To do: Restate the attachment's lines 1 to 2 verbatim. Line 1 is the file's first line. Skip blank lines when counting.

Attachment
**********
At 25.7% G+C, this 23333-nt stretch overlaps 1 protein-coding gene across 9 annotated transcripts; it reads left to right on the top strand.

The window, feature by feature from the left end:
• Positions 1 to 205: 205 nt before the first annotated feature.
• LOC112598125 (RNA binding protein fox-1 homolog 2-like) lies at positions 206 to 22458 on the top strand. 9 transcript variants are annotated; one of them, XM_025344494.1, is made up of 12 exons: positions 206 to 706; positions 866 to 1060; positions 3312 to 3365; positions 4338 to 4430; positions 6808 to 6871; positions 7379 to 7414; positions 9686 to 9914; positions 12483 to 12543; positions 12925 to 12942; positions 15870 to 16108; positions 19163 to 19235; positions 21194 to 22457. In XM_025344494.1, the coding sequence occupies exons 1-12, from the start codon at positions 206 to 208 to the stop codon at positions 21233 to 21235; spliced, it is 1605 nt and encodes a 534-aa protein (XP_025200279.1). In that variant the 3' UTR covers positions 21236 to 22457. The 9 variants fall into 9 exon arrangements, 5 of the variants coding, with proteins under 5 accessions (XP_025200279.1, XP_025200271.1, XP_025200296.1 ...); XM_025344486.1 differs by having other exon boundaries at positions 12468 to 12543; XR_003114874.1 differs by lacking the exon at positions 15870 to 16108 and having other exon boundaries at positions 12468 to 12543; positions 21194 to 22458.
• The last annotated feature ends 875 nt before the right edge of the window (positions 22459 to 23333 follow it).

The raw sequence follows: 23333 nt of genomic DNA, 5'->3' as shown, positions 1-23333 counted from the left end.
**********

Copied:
At 25.7% G+C, this 23333-nt stretch overlaps 1 protein-coding gene across 9 annotated transcripts; it reads left to right on the top strand.

The window, feature by feature from the left end: